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Where the sky rains glass: Hubble finds a deep blue planet

July 11, 2013|By Amy Hubbard

Hubble has three more years to live, and NASA's making the most of them. The latest from our favorite space telescope: a cobalt blue planet from the class known as "hot Jupiters."

NASA said Wednesday morning in an announcement that the planet, 63 light-years from Earth, would look like a deep blue dot if we were close enough to view it directly.

What causes the blue color of planet HD 189733b?  It's likely glass, NASA explains, raining in the atmosphere. Sideways. Yes, you read that right.

This strange world, called a hot Jupiter because of its proximity to its parent star, could very well contain "high clouds laced with silicate particles," according to the space agency.  The silicates condense in the planet's extreme heat -- 2,000 degrees Fahrenheit.  Winds of 4,500 mph hurl the small drops of glass through the atmosphere, which "scatters" the blue light.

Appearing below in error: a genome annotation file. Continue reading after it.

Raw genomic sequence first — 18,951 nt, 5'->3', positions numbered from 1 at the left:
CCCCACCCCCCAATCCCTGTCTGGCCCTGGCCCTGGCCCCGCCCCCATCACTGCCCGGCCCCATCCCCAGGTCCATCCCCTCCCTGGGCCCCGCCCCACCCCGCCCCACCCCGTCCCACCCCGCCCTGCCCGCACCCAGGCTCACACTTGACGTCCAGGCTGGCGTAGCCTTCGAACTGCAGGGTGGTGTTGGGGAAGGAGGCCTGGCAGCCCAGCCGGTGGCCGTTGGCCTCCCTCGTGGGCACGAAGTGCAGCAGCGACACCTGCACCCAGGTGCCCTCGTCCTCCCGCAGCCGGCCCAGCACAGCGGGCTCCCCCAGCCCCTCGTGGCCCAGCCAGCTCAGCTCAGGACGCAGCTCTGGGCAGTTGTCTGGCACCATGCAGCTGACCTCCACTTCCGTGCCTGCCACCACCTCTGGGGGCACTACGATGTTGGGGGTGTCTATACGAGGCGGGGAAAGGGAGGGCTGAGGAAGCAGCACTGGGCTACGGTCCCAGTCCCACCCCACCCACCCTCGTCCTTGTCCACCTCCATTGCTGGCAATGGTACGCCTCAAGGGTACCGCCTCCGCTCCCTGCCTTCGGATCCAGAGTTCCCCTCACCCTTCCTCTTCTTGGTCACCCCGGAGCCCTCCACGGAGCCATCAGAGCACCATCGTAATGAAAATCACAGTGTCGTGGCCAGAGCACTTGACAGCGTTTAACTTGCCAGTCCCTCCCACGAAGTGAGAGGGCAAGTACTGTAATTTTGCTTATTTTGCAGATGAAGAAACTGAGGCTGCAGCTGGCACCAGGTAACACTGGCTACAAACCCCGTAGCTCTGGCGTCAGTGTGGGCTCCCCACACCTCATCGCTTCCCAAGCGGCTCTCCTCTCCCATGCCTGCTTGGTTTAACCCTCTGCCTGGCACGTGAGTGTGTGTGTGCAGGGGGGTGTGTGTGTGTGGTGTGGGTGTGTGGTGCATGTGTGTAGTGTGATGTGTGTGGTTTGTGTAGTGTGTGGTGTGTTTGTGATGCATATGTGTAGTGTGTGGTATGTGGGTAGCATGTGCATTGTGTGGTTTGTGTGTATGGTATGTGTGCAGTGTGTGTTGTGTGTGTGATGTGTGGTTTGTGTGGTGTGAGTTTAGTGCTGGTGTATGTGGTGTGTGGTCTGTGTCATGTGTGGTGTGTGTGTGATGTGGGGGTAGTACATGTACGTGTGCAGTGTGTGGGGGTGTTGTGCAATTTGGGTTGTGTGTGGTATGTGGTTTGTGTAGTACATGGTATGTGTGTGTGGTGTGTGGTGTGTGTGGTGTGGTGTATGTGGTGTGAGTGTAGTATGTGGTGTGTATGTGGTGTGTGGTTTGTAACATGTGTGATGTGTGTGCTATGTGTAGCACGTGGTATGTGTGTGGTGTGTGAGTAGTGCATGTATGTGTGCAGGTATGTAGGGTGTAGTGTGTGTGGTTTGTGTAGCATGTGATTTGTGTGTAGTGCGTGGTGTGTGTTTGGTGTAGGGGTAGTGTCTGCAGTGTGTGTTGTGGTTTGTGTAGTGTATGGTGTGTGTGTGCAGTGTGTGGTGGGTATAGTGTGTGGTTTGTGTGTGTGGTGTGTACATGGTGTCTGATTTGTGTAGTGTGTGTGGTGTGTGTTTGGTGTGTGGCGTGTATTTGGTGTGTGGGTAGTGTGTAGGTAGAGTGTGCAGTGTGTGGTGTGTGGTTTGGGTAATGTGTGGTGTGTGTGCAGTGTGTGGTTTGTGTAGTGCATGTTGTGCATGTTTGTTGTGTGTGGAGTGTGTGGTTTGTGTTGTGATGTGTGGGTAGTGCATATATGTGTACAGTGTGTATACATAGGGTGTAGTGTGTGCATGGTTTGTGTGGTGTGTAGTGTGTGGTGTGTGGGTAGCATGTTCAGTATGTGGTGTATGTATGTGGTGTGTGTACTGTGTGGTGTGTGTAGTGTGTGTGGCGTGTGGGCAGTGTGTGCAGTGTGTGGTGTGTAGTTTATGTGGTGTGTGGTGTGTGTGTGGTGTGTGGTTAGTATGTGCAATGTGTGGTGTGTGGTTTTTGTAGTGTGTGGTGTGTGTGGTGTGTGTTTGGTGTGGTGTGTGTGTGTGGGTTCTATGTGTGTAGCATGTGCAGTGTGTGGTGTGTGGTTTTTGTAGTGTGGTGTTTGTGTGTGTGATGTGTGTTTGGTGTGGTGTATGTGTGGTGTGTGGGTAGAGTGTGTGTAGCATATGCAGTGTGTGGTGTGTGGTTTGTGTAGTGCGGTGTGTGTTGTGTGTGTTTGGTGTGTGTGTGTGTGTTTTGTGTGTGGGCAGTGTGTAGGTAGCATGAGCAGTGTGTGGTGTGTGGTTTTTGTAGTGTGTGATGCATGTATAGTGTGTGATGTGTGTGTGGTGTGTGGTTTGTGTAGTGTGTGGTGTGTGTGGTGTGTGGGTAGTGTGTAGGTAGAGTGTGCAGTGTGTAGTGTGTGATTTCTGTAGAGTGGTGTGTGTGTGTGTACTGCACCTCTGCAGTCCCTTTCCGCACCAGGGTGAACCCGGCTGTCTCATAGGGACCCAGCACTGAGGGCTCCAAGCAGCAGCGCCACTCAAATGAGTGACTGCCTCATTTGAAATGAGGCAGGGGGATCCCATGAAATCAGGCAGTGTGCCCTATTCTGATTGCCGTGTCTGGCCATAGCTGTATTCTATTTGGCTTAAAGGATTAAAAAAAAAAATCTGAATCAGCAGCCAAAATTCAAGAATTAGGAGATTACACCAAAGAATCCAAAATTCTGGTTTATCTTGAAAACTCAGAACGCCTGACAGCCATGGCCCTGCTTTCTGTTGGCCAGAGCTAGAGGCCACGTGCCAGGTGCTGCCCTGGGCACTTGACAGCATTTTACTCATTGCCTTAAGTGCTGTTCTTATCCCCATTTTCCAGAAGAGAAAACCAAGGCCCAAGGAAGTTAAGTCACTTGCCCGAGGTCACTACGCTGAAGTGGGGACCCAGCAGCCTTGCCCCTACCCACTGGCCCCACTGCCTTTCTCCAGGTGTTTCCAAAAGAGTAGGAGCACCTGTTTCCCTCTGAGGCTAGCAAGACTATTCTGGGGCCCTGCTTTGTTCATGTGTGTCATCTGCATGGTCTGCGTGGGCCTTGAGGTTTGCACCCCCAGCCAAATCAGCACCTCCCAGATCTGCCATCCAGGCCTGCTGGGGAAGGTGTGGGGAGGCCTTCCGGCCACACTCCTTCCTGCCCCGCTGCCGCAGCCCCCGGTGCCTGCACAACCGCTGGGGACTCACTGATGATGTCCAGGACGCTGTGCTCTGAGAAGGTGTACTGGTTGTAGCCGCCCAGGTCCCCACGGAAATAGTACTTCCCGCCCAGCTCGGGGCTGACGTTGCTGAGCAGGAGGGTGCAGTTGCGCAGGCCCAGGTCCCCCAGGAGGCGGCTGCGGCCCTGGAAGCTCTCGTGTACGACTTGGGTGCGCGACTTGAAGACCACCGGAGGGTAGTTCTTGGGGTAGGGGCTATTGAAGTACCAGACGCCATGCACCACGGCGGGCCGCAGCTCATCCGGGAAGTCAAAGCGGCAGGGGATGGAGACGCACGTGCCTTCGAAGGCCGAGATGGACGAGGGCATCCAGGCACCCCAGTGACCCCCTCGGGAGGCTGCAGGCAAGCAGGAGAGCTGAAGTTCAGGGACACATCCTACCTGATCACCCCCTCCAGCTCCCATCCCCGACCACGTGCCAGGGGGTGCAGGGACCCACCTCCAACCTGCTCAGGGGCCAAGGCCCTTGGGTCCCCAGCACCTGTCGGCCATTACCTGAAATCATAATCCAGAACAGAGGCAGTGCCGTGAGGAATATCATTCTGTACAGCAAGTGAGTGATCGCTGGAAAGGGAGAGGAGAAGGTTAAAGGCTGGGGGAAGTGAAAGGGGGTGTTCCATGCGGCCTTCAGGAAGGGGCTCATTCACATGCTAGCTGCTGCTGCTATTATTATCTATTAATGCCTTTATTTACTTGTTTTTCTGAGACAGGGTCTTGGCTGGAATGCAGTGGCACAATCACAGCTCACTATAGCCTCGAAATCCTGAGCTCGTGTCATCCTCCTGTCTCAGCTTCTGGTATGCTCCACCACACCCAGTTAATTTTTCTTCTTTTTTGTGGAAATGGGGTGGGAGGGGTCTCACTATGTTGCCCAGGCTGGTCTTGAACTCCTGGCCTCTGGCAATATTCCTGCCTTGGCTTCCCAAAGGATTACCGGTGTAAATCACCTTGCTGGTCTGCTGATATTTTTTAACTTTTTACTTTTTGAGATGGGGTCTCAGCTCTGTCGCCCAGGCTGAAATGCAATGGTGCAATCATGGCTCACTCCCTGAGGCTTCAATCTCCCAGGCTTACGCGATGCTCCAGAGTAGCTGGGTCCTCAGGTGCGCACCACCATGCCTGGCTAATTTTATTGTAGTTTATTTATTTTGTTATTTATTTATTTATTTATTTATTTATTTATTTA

Amazing stuff. Just think what Hubble's replacement will be able to see.

As the Los Angeles Times' Karen Kaplan reported in March, although Hubble is still going strong after nearly 23 years, a replacement is in the works.

"The James Webb Space Telescope will have a mirror that’s six times bigger, with more than 100 motors to focus it. The new telescope is way over budget and way behind schedule, but NASA officials expect it will launch in 2018."

Until then, we can't wait to see what Hubble glimpses next.

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